A man who helped the orchestrator of the largest Social Security fraud in U.S. history cut off his ankle bracelet and flee the country pleaded guilty Friday to his role in the escape, admitting he’d spent months working to set it up.
Curtis Lee Wyatt had been the muscle for Eric C. Conn, a Kentucky lawyer who authorities say ran a fraud ring that totaled well more than $1 billion in bogus Social Security disability claims.
Wyatt, 48, assisted along the way, helping arrange the getaway car and making test-runs to see which border checkpoint would be the easiest for his boss to escape through on his journey out of the U.S. Wyatt also arranged for Conn to have a Faraday bag — the device that allowed him to shield his ankle bracelet when he cut it off, this avoiding detection by the monitoring service.
While Wyatt was charged with — and is pleading guilty to — his role in the Conn escape, Sarah Carver and Jennifer Griffith, the whistleblowers who exposed the massive disability fraud, say it’s just the tip of his criminal activity.
Carver, hoping to catch her breaking telework rules.
Carver and Ms. Griffith said Wyatt should have faced charges for that stalking as well as for the Conn escape.
“However, the DOJ failed to ever charge Wyatt,” Ms.
Carver said.
Authorities finally caught up to him in December at a Pizza hut in Honduras, and he was returned to the U.S. to face his 12-year sentence for the Social Security fraud.
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Calif. fraud report chronicles provider suspensions, illegitimate liens

Calif. fraud report chronicles provider suspensions, illegitimate liens

Since reforms took effect last year, the California Department of Industrial Relations has suspended 227 medical providers from treating injured workers and has dismissed 292,000 illegitimate liens filed by or on behalf of criminally charged providers, with claims valued at over $2.5 billion, the department announced Monday.
The state’s progress report on anti-fraud efforts since the state enacted workers compensation reforms put the focus on two pieces of legislation that aimed to stop fraud at the provider level.
The new laws that went into effect in 2017 were S.B.
1160, which requires the department to automatically stay liens belonging to providers who have been indicted or charged with crimes until the disposition of criminal proceedings, and A.B.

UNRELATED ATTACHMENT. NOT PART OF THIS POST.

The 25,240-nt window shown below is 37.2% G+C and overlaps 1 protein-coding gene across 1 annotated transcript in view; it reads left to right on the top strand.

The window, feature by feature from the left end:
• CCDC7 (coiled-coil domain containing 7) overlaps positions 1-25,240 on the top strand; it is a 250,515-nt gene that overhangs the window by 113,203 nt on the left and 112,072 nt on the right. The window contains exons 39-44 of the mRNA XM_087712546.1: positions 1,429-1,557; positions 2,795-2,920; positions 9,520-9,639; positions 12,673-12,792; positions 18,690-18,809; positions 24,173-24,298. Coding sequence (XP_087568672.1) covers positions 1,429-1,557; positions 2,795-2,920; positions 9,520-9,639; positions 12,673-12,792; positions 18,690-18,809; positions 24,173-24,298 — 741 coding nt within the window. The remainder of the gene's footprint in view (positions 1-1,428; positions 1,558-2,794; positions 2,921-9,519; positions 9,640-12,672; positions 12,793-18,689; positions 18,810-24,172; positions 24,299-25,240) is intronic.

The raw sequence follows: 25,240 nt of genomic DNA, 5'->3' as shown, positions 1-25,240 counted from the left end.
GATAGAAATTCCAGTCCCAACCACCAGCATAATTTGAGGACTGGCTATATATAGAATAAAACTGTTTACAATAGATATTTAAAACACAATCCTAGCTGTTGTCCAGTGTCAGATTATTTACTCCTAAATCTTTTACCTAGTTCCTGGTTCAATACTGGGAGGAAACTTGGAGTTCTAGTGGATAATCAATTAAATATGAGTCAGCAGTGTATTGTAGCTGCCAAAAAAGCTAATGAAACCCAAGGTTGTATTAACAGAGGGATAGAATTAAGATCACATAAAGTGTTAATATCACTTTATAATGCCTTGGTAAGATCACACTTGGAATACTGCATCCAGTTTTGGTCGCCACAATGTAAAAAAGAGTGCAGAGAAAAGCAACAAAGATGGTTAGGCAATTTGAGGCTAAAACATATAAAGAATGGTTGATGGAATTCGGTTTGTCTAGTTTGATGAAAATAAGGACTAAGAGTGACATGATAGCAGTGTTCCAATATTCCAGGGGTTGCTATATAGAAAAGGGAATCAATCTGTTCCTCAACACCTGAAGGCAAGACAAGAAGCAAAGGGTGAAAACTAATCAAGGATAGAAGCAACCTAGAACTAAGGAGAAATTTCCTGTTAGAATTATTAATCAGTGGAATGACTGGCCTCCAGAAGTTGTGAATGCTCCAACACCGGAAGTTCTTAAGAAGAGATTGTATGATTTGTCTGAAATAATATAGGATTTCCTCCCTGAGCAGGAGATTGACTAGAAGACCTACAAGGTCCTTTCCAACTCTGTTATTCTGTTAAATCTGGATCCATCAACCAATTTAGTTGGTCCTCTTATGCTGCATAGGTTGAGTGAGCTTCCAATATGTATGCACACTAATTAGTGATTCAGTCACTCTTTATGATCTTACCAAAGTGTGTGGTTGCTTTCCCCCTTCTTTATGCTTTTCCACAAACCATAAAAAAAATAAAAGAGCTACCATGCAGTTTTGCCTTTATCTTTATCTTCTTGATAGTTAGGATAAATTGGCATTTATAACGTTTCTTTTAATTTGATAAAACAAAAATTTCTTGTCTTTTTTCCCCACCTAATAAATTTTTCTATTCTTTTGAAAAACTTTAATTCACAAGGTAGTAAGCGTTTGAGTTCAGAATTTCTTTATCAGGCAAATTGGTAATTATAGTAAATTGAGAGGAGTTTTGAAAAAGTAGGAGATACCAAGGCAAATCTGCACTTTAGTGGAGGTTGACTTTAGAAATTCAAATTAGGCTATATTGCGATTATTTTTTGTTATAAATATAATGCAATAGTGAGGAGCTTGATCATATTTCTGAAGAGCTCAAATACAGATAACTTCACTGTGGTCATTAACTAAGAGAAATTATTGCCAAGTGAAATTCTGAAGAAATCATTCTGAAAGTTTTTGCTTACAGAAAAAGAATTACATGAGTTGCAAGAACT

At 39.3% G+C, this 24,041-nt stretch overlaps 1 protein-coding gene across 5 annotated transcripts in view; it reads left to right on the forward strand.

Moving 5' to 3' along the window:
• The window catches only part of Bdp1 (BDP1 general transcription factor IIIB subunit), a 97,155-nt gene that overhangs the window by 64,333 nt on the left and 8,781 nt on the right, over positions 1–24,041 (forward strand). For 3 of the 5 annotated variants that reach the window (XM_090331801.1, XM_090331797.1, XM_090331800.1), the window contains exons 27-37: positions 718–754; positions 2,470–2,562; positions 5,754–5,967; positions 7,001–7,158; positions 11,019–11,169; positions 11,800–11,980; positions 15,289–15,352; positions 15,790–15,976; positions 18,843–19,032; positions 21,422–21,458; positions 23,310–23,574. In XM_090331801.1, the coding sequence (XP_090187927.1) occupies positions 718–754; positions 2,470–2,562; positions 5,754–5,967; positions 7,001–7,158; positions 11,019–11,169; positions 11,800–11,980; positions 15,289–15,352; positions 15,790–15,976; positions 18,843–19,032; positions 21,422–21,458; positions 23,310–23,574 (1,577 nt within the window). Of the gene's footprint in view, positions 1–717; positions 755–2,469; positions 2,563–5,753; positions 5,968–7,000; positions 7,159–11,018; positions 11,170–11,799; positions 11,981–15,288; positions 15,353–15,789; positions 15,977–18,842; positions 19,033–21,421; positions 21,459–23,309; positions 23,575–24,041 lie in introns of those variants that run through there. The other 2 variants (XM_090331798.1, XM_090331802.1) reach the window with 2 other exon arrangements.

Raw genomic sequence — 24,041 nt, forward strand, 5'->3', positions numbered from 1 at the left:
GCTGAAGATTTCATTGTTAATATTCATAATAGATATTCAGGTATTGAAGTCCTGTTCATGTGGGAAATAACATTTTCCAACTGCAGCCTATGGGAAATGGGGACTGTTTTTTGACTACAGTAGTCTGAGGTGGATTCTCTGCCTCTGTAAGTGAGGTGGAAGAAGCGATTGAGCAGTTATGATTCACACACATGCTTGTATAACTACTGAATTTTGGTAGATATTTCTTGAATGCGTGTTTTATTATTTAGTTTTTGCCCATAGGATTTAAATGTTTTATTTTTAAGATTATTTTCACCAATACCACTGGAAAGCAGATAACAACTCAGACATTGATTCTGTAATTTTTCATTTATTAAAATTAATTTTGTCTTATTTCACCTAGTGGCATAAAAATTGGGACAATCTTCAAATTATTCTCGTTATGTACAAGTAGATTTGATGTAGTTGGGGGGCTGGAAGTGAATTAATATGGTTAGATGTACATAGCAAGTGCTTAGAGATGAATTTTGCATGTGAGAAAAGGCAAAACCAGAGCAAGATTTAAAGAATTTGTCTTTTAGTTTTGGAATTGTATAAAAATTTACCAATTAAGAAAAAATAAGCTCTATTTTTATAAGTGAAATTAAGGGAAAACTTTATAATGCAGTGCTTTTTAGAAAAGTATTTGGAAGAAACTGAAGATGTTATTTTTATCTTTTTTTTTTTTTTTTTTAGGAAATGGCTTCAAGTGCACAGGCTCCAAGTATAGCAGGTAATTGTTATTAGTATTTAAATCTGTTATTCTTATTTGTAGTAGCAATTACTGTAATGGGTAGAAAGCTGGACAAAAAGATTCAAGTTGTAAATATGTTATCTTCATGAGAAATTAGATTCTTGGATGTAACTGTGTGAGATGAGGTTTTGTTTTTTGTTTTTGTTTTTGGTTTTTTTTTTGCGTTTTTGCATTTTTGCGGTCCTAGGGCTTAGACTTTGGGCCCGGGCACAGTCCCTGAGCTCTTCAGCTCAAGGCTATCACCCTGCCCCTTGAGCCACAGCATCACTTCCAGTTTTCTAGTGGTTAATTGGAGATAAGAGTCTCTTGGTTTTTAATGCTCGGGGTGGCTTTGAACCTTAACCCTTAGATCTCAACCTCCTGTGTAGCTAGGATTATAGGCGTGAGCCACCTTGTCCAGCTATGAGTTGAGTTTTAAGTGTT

1244, which requires the workers compensation division’s director to suspend any medical provider, physician or practitioner from participating in the workers compensation system when convicted of fraud.
“(The department’s) anti-fraud efforts have allowed us to remove fraudulent providers and their claims for payment from the system, with the aim to improve services and reduce premium costs,” Director Christine Baker said in a press statement.
“Our fraud prevention work also involves identifying fraudulent activity through data analytics and defending anti-fraud laws in court.”

Montgomery couple convicted of Social Security, food stamps fraud

Montgomery couple convicted of Social Security, food stamps fraud

Montgomery Police Department data on criminal offenses in January 2018.
Wochit A Social Security office employee and her husband, both Montgomery residents, were convicted of fraud and witness tampering at the Federal Courthouse in Montgomery on Thursday.
More: The great divide: ‘Redlining’ kept neighborhoods separate, unequal “The trial evidence showed that the Palmers lied about their incomes and living arrangements for the purposes of fraudulently obtaining Social Security benefits on behalf of Nakia Palmer’s minor son,” the release states.
In total, the couple received $25,000 in improper benefits, money that the trial found was spent on a new vehicle.
Nakia Palmer was convicted of mail fraud, theft of government property, Social Security benefit fraud and food stamp fraud.
“Government benefit programs exist to ensure that those in need do not go without the necessities of life,” said United States Attorney Louis V. Franklin.
“The Palmers abused the system not out of need, but to maintain their lifestyles.
In carrying out their greedy scheme, the Palmers apparently thought that they were above the law.
I hope that this verdict sends the message that the theft of taxpayers’ dollars will not go unpunished.” A sentencing date has not yet been set.
The Palmers face fines and maximum sentences of 20 years’ imprisonment.

Ohio convicts three for workers compensation fraud

Ohio convicts three for workers compensation fraud

A funeral home worker and two cleaning company owners owe the Ohio Bureau of Workers’ Compensation a total of $30,000 after pleading guilty to workers compensation fraud or related charges in January.